When it was Parvaresh’s turn, Lashkari slapped him hard on the face. Parvaresh told him that he was not a Muslim, that he did not pray and that he did not believe in heaven or hell. He was sent to the left side of the hallway. He and the other prisoners in his line were taken to the first floor to await their turn before the Death Commission. Some prisoners who were waiting to be executed sat in the left corner of the courtroom. Parvaresh remembers that Eshraghi was seated at a table. At another table, guards were working with prisoner files. Eshraghi asked the same questions:
He first asked me to identify myself, then asked about my charge. Then he asked if I were Muslim. I answered, “If you intend to execute me, then I am a Muslim. If you don’t intend to execute me I will give a different answer.” Eshraghi asked if I had ever performed the Islamic prayer. I said, “Yes, when I was a child.” He asked if I had ever been to a mosque. I said, “Yes, I have been.” He asked if I ever prayed in prison. I answered, “No, I never prayed in prison.” At this time Naserian angrily interjected and asked, “So are you Muslim or not?” I replied, “If you want to make us Muslims by execution, then I am Muslim. Otherwise not.” Naserian said, “Then you have to shave your moustache.” He brought an electric razor and said, “If you don’t, I’m going to shave it.” I answered: “Are you prosecuting me for having a thick moustache?” I was thrown out of the courtroom, while Naserian beat and slapped me. He put the blindfold on my eyes again. As he took me to the right side of the hallway he said, “We should execute all of you. You are all evil.”
Parvaresh was repeatedly whipped for not praying. He was whipped at the prescribed prayer hours but also randomly: “Because of the intensity of the pain I could hardly breathe. I was screaming with my whole strength. Other prisoners were in the same situation.”
Parvaresh and the others eventually agreed to pray and were sent to Ward 8 where they met other survivors (including Aslani). But the threat of execution did not subside. Parvaresh recalls how, even then, he and prisoners in Ward 8 were often ushered into the hallway. There, Lashkari and Naserian selected prisoners, blindfolded them, and sent them to solitary confinement: “This situation continued until October 1988. By early November, some of these prisoners were brought back to the ward from solitary confinement. When that occurred, we gradually felt that we may survive.”
Ebrahim Raissi was Tehran’s Deputy Prosecutor in 1988, and often sat in place of Eshraghi as a member of the Tehran Death Commission. He is currently the head of the State Inspectorate Office.
Atiabi remembers that the survivors were allowed visits with their families on October 11 and 31. Very few Mojahedin remained. He learned that out of fifty-two people in his ward, twenty-six had been executed. He remembers that some people were executed because the authorities believed they would be leaders on the outside. For example, one man, Keyvan Mahshid, who always prayed and practiced Islam was executed, while laborers who denied being Muslim were not executed because they were not leaders. Parvaresh estimates that about 250 to 300 leftists survived out of 500 in five wards.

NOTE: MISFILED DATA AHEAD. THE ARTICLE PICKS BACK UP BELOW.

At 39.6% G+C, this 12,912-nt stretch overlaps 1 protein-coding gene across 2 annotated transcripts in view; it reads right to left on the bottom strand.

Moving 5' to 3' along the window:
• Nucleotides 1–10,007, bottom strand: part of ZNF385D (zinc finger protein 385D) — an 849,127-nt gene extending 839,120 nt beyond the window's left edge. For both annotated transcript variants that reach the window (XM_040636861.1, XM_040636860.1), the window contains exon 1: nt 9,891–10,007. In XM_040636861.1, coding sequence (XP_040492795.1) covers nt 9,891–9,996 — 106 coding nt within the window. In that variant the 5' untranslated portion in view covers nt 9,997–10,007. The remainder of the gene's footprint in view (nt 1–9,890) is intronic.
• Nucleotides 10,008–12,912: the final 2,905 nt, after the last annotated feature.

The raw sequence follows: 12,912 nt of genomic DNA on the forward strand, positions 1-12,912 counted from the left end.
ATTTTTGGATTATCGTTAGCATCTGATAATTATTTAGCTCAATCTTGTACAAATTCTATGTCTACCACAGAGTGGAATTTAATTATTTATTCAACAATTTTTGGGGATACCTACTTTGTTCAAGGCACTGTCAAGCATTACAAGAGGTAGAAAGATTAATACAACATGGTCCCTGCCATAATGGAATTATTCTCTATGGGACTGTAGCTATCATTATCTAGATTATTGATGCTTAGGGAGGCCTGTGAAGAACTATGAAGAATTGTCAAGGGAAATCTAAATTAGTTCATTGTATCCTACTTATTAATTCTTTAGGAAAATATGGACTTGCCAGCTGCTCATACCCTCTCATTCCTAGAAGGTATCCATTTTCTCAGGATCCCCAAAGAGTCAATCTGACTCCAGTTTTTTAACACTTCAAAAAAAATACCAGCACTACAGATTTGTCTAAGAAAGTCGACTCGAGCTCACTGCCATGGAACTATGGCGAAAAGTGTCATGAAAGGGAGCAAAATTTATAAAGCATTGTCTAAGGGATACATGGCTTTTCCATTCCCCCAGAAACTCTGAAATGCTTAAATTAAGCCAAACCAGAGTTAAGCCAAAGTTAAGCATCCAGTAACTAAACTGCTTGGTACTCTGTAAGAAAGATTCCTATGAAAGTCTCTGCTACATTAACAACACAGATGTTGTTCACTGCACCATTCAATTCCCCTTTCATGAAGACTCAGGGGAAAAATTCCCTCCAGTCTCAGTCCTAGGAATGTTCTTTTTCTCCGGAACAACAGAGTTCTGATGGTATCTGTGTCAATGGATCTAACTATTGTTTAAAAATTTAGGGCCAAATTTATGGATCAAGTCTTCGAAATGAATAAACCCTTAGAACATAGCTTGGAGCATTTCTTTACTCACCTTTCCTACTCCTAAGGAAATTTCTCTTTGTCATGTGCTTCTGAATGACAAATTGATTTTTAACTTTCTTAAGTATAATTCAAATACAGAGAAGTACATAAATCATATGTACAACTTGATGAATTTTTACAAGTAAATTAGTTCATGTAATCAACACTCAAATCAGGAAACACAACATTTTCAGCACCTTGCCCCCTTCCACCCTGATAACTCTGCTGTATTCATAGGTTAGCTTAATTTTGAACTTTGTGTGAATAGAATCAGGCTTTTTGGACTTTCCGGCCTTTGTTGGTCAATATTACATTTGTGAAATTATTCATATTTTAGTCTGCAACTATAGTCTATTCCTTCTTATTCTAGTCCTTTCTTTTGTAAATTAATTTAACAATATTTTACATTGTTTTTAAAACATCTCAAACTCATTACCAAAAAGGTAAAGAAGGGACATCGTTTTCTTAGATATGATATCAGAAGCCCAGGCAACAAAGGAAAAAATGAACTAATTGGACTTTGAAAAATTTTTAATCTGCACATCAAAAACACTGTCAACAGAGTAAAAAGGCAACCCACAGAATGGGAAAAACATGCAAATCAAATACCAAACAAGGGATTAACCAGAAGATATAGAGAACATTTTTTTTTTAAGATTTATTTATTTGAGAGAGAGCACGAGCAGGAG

The few female political prisoners in Gohar Dasht at the time were also interrogated, whipped and executed. M.M., a high-ranking member of the Tudeh Party arrested in 1983, learned of the cease-fire from television and newspapers. She learned about the NLA incursion from prison visits. Families and prisoners were hopeful. At the time, there were twenty-five or twenty-six women in her ward. All except one Mojahedin supporter were repentants; about seven women were leftists and the remaining were former Mojahedin supporters. In late July, the one non-repentant Mojahedin, named Roya, was told to put on her blindfold and chador. She was taken away and never heard from again. In early August, they learned that Mojahedin were being executed. Even then, M.M. did not believe that everyone would be executed.
On August 15 or 16, officials separated the women in her ward into solitary cells:
Based on the noises that I could hear while in solitary confinement, I began to realize that the situation was severe. There was a lot of noise and ruckus coming from outside … [I] later realized that this was their way of forcing us to reflect on our activities. They would separate us from the others and instill fear before we went to court. They did not want us to stay in the wards because the moods were high there.
M.M. was taken before the Death Commission on August 26. Officials blindfolded her and the other women on the way. They removed the blindfolds once she was inside a room in which Nayyeri, Eshraghi, Naserian, and Naserian’s assistant (Lashkari) sat at a desk surrounded by several guards. Prisoners’ case files were on the desk.